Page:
Do Different Styles of Leadership Work?
DEIDiversityLeadershipBoard and CEO AdvisoryDiversity, Equity, and Inclusion Advisory
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November 23, 2020
DEIDiversityLeadershipBoard and CEO AdvisoryDiversity, Equity, and Inclusion Advisory
US leaders tend to exhibit more “loud” leadership characteristics than their counterparts across the world. 
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Agenda

The Agenda article, "Do Different Styles of Leadership Work?" was written by Russell Reynolds Associates Consultant Tina Shah Paikeday and Knowledge Director Alix Stuart, based on our paper, "Shattering the Bamboo Ceiling: Addressing Asian American Under–Representation in the C-Suite​." The article is excerpted below.

 

As the recent U.S. presidential election has shown us, leadership styles can take many forms. Yet U.S. companies tend to favor a single style, with little variation. They want leaders who have passion and charisma, who can inspire employees to great financial results. Most importantly, they want leaders who can connect with people to make change feel democratic and collaborative. The many variations of the Covid tagline “In this together” is a prime illustration of the importance placed on this type of connection.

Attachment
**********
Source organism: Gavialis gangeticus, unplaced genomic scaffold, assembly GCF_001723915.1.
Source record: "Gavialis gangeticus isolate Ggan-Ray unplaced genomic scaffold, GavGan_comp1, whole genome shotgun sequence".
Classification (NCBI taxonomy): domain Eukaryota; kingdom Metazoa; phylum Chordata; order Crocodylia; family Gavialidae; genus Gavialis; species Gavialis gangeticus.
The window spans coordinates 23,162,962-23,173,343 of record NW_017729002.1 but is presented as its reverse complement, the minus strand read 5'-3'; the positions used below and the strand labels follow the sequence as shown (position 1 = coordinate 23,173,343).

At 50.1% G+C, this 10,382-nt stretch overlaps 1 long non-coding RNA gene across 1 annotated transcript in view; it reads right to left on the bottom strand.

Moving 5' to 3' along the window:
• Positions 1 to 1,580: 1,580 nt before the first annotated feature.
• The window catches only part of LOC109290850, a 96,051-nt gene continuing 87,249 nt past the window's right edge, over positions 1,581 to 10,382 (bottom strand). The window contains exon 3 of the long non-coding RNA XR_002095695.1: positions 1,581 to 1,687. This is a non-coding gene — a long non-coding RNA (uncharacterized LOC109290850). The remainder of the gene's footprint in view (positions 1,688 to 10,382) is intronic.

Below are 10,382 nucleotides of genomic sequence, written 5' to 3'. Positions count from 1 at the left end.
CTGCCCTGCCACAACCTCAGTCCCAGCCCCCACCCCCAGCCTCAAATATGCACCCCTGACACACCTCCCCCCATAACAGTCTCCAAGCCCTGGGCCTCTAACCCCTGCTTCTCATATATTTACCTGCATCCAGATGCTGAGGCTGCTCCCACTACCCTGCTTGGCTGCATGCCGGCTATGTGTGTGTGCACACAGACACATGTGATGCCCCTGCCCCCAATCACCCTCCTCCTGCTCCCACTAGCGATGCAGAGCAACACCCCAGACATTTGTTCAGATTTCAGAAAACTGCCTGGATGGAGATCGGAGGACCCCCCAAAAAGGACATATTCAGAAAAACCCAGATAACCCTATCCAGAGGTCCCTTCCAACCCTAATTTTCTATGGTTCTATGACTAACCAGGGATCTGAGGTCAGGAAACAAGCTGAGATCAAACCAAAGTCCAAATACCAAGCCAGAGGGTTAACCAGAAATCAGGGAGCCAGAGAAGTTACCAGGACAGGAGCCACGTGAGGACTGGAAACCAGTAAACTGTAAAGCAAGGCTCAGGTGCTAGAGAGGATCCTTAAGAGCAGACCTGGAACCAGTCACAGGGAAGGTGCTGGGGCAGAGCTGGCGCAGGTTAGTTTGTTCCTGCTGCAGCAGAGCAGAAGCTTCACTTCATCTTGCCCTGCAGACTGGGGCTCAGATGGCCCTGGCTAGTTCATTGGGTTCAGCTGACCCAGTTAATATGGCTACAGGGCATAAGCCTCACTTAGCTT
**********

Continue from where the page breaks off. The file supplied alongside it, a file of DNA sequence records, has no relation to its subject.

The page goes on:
At Russell Reynolds Associates, we characterize some of these traits — namely, the ability to disrupt established methods, play the hero, take risks and galvanize employees into action — as "loud." U.S. companies tend to favor these loud characteristics of leadership as talent is rising through the organization. Those who exhibit more disruptive, risk-taking, heroic and galvanizing characteristics are indeed more likely to get recognized, rewarded and promoted into more senior roles. However, our research on leadership data also shows that the quieter leadership style characteristics — including being vulnerable, connecting, being appropriately reluctant and pragmatic — are valued at the senior-most levels.

 

We recently reviewed leadership assessments for nearly 1,200 high-performing executives across the U.S., India and China. What we found is that leaders in the U.S. had a wider span across both loud and quiet leadership characteristics. That is, for any given characteristic, U.S. leaders demonstrated it at the extreme; in some sense being more expressive even when they were quiet. The opposite preference for a more moderated leadership style — neither excessively loud nor quiet — was found in the Asian leader data set. Perhaps some common expressions in each part of the world reflect those values. For example, in the U.S., the “squeaky wheel gets the grease,” whereas in Asia, “the loud duck gets shot.”​

 

To read the full article, click here.​